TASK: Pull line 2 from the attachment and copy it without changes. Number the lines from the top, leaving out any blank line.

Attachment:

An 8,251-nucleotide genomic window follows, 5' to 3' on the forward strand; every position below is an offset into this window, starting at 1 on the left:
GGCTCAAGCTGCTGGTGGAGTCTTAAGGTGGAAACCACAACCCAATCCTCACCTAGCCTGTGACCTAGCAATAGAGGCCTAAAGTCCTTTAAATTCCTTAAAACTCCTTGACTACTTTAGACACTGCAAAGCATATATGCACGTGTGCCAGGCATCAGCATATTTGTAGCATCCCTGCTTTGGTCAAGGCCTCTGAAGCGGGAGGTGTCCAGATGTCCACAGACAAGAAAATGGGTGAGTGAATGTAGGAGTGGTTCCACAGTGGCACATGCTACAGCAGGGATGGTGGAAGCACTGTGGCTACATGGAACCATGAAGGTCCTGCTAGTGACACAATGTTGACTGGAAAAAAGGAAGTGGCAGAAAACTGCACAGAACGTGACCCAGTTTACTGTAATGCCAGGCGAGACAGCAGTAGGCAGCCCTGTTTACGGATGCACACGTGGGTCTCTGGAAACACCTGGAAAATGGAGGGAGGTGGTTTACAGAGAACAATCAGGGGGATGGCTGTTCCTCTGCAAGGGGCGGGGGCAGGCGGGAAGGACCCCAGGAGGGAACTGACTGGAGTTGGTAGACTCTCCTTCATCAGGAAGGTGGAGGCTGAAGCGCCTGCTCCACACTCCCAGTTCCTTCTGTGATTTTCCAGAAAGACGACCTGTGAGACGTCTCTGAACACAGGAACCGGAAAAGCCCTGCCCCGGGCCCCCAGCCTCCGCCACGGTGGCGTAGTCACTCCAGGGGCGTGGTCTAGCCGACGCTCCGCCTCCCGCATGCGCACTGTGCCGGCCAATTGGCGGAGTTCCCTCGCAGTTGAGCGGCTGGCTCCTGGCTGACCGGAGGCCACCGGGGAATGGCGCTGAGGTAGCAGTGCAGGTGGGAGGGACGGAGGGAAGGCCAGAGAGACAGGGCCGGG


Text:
GGCTCAAGCTGCTGGTGGAGTCTTAAGGTGGAAACCACAACCCAATCCTCACCTAGCCTGTGACCTAGCAATAGAGGCCTAAAGTCCTTTAAATTCCTTAAAACTCCTTGACTACTTTAGACACTGCAAAGCATATATGCACGTGTGCCAGGCATCAGCATATTTGTAGCATCCCTGCTTTGGTCAAGGCCTCTGAAGCGGGAGGTGTCCAGATGTCCACAGACAAGAAAATGGGTGAGTGAATGTAGGAGTGGTTCCACAGTGGCACATGCTACAGCAGGGATGGTGGAAGCACTGTGGCTACATGGAACCATGAAGGTCCTGCTAGTGACACAATGTTGACTGGAAAAAAGGAAGTGGCAGAAAACTGCACAGAACGTGACCCAGTTTACTGTAATGCCAGGCGAGACAGCAGTAGGCAGCCCTGTTTACGGATGCACACGTGGGTCTCTGGAAACACCTGGAAAATGGAGGGAGGTGGTTTACAGAGAACAATCAGGGGGATGGCTGTTCCTCTGCAAGGGGCGGGGGCAGGCGGGAAGGACCCCAGGAGGGAACTGACTGGAGTTGGTAGACTCTCCTTCATCAGGAAGGTGGAGGCTGAAGCGCCTGCTCCACACTCCCAGTTCCTTCTGTGATTTTCCAGAAAGACGACCTGTGAGACGTCTCTGAACACAGGAACCGGAAAAGCCCTGCCCCGGGCCCCCAGCCTCCGCCACGGTGGCGTAGTCACTCCAGGGGCGTGGTCTAGCCGACGCTCCGCCTCCCGCATGCGCACTGTGCCGGCCAATTGGCGGAGTTCCCTCGCAGTTGAGCGGCTGGCTCCTGGCTGACCGGAGGCCACCGGGGAATGGCGCTGAGGTAGCAGTGCAGGTGGGAGGGACGGAGGGAAGGCCAGAGAGACAGGGCCGGG